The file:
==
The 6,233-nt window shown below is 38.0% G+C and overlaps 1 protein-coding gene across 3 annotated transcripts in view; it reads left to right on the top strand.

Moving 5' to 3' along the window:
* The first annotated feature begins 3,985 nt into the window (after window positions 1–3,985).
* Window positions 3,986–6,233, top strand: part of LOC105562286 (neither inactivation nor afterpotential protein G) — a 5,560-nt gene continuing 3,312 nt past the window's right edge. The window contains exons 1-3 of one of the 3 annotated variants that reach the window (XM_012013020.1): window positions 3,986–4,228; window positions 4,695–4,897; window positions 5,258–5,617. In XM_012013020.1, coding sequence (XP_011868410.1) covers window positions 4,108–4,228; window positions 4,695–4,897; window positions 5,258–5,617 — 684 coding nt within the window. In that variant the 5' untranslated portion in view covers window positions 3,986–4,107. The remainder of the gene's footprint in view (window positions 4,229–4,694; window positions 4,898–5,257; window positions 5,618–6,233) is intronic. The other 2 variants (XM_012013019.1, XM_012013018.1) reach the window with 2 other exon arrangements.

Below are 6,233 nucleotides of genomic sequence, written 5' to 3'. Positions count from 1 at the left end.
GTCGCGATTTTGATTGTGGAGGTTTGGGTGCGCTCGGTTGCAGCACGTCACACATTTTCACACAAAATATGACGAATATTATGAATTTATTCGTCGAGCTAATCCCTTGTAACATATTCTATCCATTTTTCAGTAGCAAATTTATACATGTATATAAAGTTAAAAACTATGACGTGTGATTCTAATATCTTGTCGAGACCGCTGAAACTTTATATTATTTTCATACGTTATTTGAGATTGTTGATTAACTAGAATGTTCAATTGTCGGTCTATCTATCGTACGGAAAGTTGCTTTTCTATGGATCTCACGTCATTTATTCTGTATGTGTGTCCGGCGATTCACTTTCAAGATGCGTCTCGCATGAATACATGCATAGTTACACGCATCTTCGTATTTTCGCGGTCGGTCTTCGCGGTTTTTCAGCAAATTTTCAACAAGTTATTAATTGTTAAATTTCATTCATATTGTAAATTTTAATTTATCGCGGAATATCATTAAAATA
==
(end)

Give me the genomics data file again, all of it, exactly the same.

The 6,233-nt window shown below is 38.0% G+C and overlaps 1 protein-coding gene across 3 annotated transcripts in view; it reads left to right on the top strand.

Moving 5' to 3' along the window:
* The first annotated feature begins 3,985 nt into the window (after window positions 1–3,985).
* Window positions 3,986–6,233, top strand: part of LOC105562286 (neither inactivation nor afterpotential protein G) — a 5,560-nt gene continuing 3,312 nt past the window's right edge. The window contains exons 1-3 of one of the 3 annotated variants that reach the window (XM_012013020.1): window positions 3,986–4,228; window positions 4,695–4,897; window positions 5,258–5,617. In XM_012013020.1, coding sequence (XP_011868410.1) covers window positions 4,108–4,228; window positions 4,695–4,897; window positions 5,258–5,617 — 684 coding nt within the window. In that variant the 5' untranslated portion in view covers window positions 3,986–4,107. The remainder of the gene's footprint in view (window positions 4,229–4,694; window positions 4,898–5,257; window positions 5,618–6,233) is intronic. The other 2 variants (XM_012013019.1, XM_012013018.1) reach the window with 2 other exon arrangements.

Below are 6,233 nucleotides of genomic sequence, written 5' to 3'. Positions count from 1 at the left end.
GTCGCGATTTTGATTGTGGAGGTTTGGGTGCGCTCGGTTGCAGCACGTCACACATTTTCACACAAAATATGACGAATATTATGAATTTATTCGTCGAGCTAATCCCTTGTAACATATTCTATCCATTTTTCAGTAGCAAATTTATACATGTATATAAAGTTAAAAACTATGACGTGTGATTCTAATATCTTGTCGAGACCGCTGAAACTTTATATTATTTTCATACGTTATTTGAGATTGTTGATTAACTAGAATGTTCAATTGTCGGTCTATCTATCGTACGGAAAGTTGCTTTTCTATGGATCTCACGTCATTTATTCTGTATGTGTGTCCGGCGATTCACTTTCAAGATGCGTCTCGCATGAATACATGCATAGTTACACGCATCTTCGTATTTTCGCGGTCGGTCTTCGCGGTTTTTCAGCAAATTTTCAACAAGTTATTAATTGTTAAATTTCATTCATATTGTAAATTTTAATTTATCGCGGAATATCATTAAAATA